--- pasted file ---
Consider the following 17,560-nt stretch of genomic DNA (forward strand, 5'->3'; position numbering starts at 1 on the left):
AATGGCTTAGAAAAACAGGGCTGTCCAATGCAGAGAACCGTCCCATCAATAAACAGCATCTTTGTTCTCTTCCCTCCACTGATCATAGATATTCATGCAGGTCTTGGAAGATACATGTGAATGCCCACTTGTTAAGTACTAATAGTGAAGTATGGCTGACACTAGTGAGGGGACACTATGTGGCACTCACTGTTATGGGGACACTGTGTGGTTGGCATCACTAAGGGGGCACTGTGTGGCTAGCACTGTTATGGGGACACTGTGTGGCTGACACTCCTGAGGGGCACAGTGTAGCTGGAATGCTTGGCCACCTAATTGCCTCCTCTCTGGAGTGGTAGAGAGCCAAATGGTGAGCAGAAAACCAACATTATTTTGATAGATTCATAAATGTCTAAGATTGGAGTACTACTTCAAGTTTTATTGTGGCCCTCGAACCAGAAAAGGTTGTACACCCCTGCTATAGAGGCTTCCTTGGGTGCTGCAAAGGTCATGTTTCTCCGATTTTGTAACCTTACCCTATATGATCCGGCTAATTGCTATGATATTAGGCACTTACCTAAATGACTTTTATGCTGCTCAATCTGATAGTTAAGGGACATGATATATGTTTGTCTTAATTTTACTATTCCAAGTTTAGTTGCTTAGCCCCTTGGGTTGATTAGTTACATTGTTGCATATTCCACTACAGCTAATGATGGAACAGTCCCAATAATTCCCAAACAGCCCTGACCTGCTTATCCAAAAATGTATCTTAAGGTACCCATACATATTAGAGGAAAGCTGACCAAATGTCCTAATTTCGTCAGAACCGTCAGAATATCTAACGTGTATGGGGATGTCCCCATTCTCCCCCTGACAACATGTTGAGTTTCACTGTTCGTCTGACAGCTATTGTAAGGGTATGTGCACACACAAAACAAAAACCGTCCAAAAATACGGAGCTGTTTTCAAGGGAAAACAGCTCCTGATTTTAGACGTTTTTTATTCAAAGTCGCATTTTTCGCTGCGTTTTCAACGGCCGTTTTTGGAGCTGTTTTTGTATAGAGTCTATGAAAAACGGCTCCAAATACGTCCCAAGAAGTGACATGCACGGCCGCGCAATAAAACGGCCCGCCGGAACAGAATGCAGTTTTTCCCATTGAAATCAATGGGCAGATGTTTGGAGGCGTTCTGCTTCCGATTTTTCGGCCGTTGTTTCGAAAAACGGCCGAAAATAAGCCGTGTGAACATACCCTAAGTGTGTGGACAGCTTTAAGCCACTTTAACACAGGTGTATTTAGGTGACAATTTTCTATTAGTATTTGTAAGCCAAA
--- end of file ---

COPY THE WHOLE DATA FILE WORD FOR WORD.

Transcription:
Consider the following 17,560-nt stretch of genomic DNA (forward strand, 5'->3'; position numbering starts at 1 on the left):
AATGGCTTAGAAAAACAGGGCTGTCCAATGCAGAGAACCGTCCCATCAATAAACAGCATCTTTGTTCTCTTCCCTCCACTGATCATAGATATTCATGCAGGTCTTGGAAGATACATGTGAATGCCCACTTGTTAAGTACTAATAGTGAAGTATGGCTGACACTAGTGAGGGGACACTATGTGGCACTCACTGTTATGGGGACACTGTGTGGTTGGCATCACTAAGGGGGCACTGTGTGGCTAGCACTGTTATGGGGACACTGTGTGGCTGACACTCCTGAGGGGCACAGTGTAGCTGGAATGCTTGGCCACCTAATTGCCTCCTCTCTGGAGTGGTAGAGAGCCAAATGGTGAGCAGAAAACCAACATTATTTTGATAGATTCATAAATGTCTAAGATTGGAGTACTACTTCAAGTTTTATTGTGGCCCTCGAACCAGAAAAGGTTGTACACCCCTGCTATAGAGGCTTCCTTGGGTGCTGCAAAGGTCATGTTTCTCCGATTTTGTAACCTTACCCTATATGATCCGGCTAATTGCTATGATATTAGGCACTTACCTAAATGACTTTTATGCTGCTCAATCTGATAGTTAAGGGACATGATATATGTTTGTCTTAATTTTACTATTCCAAGTTTAGTTGCTTAGCCCCTTGGGTTGATTAGTTACATTGTTGCATATTCCACTACAGCTAATGATGGAACAGTCCCAATAATTCCCAAACAGCCCTGACCTGCTTATCCAAAAATGTATCTTAAGGTACCCATACATATTAGAGGAAAGCTGACCAAATGTCCTAATTTCGTCAGAACCGTCAGAATATCTAACGTGTATGGGGATGTCCCCATTCTCCCCCTGACAACATGTTGAGTTTCACTGTTCGTCTGACAGCTATTGTAAGGGTATGTGCACACACAAAACAAAAACCGTCCAAAAATACGGAGCTGTTTTCAAGGGAAAACAGCTCCTGATTTTAGACGTTTTTTATTCAAAGTCGCATTTTTCGCTGCGTTTTCAACGGCCGTTTTTGGAGCTGTTTTTGTATAGAGTCTATGAAAAACGGCTCCAAATACGTCCCAAGAAGTGACATGCACGGCCGCGCAATAAAACGGCCCGCCGGAACAGAATGCAGTTTTTCCCATTGAAATCAATGGGCAGATGTTTGGAGGCGTTCTGCTTCCGATTTTTCGGCCGTTGTTTCGAAAAACGGCCGAAAATAAGCCGTGTGAACATACCCTAAGTGTGTGGACAGCTTTAAGCCACTTTAACACAGGTGTATTTAGGTGACAATTTTCTATTAGTATTTGTAAGCCAAA